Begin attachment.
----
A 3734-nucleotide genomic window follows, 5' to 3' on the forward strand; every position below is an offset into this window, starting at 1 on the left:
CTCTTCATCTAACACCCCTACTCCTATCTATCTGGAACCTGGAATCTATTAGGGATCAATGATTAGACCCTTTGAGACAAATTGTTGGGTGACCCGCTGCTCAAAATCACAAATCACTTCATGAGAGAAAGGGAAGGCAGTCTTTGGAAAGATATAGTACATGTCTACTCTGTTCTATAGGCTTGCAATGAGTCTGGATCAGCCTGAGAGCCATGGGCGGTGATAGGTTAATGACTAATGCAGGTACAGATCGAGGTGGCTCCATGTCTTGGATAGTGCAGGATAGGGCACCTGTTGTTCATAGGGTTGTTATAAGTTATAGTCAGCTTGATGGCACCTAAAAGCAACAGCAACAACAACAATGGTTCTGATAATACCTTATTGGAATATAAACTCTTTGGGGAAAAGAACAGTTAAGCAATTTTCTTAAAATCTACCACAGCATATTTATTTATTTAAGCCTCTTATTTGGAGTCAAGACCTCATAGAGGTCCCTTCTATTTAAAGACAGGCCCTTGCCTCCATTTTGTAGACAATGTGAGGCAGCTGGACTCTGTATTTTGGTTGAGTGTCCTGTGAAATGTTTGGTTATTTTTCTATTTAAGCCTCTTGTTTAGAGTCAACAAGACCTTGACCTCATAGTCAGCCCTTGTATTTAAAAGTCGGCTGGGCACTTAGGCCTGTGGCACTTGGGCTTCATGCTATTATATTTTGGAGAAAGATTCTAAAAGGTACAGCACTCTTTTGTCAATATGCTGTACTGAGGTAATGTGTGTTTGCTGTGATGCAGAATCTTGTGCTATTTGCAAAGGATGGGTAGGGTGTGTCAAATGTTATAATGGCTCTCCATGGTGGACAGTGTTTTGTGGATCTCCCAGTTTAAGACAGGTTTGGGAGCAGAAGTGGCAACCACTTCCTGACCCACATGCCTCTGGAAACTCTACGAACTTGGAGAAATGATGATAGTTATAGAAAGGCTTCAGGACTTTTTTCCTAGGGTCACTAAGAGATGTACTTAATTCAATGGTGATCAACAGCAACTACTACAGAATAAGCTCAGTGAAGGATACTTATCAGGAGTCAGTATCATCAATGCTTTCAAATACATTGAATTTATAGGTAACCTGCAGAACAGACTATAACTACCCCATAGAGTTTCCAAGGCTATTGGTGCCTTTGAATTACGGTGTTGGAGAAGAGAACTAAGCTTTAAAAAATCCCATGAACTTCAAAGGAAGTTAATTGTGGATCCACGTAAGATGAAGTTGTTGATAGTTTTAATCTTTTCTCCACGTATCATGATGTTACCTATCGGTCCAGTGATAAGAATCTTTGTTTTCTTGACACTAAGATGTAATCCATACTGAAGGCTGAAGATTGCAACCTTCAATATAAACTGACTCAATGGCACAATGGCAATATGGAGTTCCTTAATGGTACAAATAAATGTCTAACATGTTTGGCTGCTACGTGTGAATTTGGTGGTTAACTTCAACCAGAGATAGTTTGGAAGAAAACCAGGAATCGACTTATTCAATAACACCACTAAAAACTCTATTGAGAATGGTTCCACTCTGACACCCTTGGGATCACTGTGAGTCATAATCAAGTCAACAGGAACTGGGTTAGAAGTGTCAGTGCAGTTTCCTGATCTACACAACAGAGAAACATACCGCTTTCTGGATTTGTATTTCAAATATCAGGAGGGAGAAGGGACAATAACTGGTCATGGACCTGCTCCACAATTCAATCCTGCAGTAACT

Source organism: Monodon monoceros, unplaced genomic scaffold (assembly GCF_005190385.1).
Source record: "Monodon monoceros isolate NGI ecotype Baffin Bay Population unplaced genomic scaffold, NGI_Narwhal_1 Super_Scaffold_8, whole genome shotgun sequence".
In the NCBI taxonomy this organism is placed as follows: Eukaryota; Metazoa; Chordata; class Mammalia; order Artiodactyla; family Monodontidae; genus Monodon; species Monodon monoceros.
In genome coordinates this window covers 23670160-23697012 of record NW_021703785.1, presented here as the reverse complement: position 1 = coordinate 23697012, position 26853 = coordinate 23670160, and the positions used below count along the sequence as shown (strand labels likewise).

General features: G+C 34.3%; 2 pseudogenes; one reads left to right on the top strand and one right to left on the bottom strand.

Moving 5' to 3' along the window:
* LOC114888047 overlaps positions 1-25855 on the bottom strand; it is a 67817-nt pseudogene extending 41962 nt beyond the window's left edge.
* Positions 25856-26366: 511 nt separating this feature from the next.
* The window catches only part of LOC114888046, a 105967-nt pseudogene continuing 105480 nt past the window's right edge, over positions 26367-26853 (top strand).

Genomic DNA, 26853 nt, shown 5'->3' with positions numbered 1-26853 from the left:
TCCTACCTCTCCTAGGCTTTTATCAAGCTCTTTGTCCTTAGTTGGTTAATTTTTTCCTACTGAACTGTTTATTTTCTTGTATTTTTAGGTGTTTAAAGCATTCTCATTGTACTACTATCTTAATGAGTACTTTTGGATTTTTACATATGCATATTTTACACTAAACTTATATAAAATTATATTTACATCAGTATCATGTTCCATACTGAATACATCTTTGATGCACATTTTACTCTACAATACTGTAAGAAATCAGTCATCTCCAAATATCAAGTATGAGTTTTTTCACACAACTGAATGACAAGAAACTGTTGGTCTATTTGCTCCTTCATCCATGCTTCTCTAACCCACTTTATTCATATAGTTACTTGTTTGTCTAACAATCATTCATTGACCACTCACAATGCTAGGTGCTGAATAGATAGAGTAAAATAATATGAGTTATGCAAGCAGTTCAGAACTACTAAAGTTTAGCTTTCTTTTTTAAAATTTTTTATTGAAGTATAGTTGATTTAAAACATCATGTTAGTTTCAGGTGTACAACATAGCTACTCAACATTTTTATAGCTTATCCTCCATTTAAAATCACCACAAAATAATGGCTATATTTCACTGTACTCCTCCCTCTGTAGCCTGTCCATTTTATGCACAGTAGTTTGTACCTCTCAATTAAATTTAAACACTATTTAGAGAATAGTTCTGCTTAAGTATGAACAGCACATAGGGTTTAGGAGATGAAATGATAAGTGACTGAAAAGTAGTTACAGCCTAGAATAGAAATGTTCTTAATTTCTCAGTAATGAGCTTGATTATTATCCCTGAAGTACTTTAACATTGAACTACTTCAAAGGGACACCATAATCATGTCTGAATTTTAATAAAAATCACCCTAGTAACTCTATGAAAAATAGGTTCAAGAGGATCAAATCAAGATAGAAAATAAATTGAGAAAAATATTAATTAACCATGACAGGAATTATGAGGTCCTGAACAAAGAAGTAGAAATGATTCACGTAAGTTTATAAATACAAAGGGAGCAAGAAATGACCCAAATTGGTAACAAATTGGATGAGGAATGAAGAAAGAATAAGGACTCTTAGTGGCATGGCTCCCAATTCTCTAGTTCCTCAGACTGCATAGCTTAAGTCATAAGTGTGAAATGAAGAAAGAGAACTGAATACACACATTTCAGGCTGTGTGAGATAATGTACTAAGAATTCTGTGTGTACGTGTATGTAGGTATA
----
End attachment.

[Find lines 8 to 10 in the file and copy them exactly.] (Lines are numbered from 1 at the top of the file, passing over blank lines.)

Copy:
Moving 5' to 3' along the window:
* LOC114888047 overlaps positions 1-25855 on the bottom strand; it is a 67817-nt pseudogene extending 41962 nt beyond the window's left edge.
* Positions 25856-26366: 511 nt separating this feature from the next.